Klezmer Music: As Resilient as the People who Make It

SusanWritesPrecise By SusanWritesPrecise, 14th Oct 2013 | Follow this author | RSS Feed | Short URL http://nut.bz/25v-_ac5/
Posted in Wikinut>Guides>Music>Genres

This is an essay illustrating the effect of the Holocaust on Klezmer Music, and how it survived and reinvented itself.

Klezmer Music Defined

“The inner history of a people is contained in its songs”—Rabbi Adolf Jellinek.

As a defining characteristic of the Jewish culture, klezmer music can be described as a fusion of blues, jazz, polka and ancient liturgical chants. The Yiddish street musicians or klezmorim--supremely adept at their craft--duplicated the human voice as if by magic: “…schizophrenic dulcimers, wailing and laughing violins, and the mournful soul of a clarinet…” (Beres, 2008). Rich in history and distinct in its ability to evoke a plethora of emotion, the unique sound and spirit of klezmer music is as diverse and adaptable as ever—despite its near annihilation.

Innovative Anthropomorphism

Klezmer music is distinctive in that the melodies replicate the human voice and encompass its scope of expression: pleading, praying, sighing, laughing, and crying. The anthropomorphic quality of klezmer is certainly no accident—a conscious effort is made to imitate the range and sound of Cantorial music. The klezmorim accomplish this not only through technique, but by their selection of musical instruments. It is the violin and the clarinet that can weep, plead and actually laugh. These expressions of emotion give klezmer music its unique sound.

Hitler v. the Klezmorim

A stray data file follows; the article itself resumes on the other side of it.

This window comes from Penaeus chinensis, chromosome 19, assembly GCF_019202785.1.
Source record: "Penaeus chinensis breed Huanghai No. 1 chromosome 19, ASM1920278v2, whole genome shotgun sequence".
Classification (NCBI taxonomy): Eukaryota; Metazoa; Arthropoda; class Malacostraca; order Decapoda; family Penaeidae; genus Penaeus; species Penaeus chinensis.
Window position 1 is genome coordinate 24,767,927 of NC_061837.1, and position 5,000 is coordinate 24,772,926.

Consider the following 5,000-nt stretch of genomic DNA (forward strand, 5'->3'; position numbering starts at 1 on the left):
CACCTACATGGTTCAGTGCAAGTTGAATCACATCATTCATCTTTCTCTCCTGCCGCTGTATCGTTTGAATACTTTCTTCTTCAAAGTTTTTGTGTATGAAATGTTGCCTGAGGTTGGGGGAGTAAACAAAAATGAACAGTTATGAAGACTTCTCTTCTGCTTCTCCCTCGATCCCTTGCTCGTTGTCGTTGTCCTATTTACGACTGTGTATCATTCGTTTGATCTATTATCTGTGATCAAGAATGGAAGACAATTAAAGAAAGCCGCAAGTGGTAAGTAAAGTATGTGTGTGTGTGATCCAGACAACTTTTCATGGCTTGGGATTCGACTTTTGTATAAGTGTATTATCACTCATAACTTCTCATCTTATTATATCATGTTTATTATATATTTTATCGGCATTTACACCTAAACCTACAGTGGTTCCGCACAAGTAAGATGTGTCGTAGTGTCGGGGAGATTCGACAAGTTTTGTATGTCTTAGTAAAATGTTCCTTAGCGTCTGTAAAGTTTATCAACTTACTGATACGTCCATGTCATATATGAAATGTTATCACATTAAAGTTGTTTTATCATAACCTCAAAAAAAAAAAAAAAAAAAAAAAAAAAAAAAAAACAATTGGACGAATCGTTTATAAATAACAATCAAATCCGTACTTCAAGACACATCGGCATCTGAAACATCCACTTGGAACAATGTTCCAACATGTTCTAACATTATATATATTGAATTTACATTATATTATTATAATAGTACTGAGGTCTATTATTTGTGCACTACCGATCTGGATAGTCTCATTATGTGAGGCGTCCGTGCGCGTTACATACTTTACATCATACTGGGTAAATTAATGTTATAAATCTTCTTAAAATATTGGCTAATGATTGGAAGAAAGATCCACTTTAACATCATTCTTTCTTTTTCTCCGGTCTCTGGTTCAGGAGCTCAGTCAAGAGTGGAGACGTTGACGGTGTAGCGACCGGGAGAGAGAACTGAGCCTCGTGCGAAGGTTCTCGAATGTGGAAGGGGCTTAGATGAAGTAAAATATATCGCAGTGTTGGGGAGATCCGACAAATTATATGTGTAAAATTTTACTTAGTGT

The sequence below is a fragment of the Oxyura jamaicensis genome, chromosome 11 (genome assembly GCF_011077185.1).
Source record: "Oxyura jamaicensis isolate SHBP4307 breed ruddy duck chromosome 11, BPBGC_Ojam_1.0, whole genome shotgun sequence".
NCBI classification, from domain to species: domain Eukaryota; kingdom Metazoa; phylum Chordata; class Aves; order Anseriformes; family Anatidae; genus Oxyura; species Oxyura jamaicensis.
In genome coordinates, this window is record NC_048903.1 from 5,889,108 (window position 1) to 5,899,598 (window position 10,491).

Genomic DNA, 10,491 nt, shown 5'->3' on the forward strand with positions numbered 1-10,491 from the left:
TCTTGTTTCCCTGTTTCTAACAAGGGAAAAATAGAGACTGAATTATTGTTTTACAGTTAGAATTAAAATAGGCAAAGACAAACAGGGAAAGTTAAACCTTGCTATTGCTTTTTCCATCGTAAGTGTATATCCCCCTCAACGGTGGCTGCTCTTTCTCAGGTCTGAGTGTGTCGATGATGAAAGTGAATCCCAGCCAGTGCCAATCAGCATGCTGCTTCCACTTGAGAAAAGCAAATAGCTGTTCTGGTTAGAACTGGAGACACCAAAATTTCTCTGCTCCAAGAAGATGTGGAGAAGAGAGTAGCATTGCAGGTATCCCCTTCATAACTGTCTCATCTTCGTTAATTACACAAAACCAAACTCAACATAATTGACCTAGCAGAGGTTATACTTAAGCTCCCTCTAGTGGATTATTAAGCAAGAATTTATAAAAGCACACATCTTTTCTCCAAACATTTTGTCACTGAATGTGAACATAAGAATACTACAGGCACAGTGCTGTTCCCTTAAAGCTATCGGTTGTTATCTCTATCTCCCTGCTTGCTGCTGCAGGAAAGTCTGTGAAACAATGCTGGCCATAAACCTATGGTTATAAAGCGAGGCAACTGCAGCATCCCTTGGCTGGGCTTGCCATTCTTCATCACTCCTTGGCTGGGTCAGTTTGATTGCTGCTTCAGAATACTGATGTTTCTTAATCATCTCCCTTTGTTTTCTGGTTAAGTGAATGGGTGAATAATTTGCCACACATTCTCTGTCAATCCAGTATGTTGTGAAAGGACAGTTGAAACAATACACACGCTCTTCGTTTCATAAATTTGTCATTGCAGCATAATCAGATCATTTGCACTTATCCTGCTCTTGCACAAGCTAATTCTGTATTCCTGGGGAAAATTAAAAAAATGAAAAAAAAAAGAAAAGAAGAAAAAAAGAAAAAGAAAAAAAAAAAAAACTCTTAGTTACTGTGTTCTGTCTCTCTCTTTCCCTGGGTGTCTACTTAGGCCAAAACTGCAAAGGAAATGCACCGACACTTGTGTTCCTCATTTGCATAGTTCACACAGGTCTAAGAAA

Having to live under perpetually changing and enigmatic restrictions in Europe placed limitations on the klezmorim, such as to when and where they were allowed to practice their craft. Restrictions were even made on which instruments a Jew could play, and how loud he could play them. Eventually, during WWII under Hitler’s reign of insanity and horror, klezmer music was again banned— not out of mourning as in 70 AD, but due to Hitler’s hatred and disgust of all things Jewish. And then, sadly, as the klezmorim were sent to their deaths along with millions of other victims in Nazi concentration camps, the music they made died with them. Klezmer is an auditory tradition, like most folk music. In other words, the art was handed down verbally.

Klezmer Lives!

What saved the klezmer sound was the handful of Holocaust survivors who, with the help of musicologists, were able to give the genre a new lease on life.

Today, popular klezmer bands include The Klezmatics, The Flying Karamazov Brothers, and Klezmorim. As well, bluegrass (Margot Leverett and the Bluegrass Mountain Boys), jazz, rock & roll, and even “ethnic” genres such as Celtic and Indian folk styles (Pharoah’s Daughters) have infiltrated and fused with the new klezmer sound.


Holocaust, Jewish History, Judaism, Klezmatics, Klezmer Music, Rabbi Adolf Jellinek

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author avatar SusanWritesPrecise
I am a freelance writer who lives in Ellington, CT. Specialties include web content, Academic research & writing, travel guides, and articles.

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author avatar Jack Goblin
14th Oct 2013 (#)

VERY interesting! Thank you!

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author avatar SusanWritesPrecise
14th Oct 2013 (#)

Thank you for stopping by. So glad you enjoyed!

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author avatar Phyl Campbell
15th Oct 2013 (#)

I wouldn't say I knew this music if I heard it, probably would call it Jazz or Blues or a variation, but you've taught me something today. Thanks!

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author avatar SusanWritesPrecise
17th Oct 2013 (#)

Thank you, Phyl. I am glad you got something out of the article Here's a link to a sample!http://www.youtube.com/watch?v=JrjpaoT6bfw&list=ALBTKoXRg38BB9ICAIa8JiHC6rtMc--Wzh

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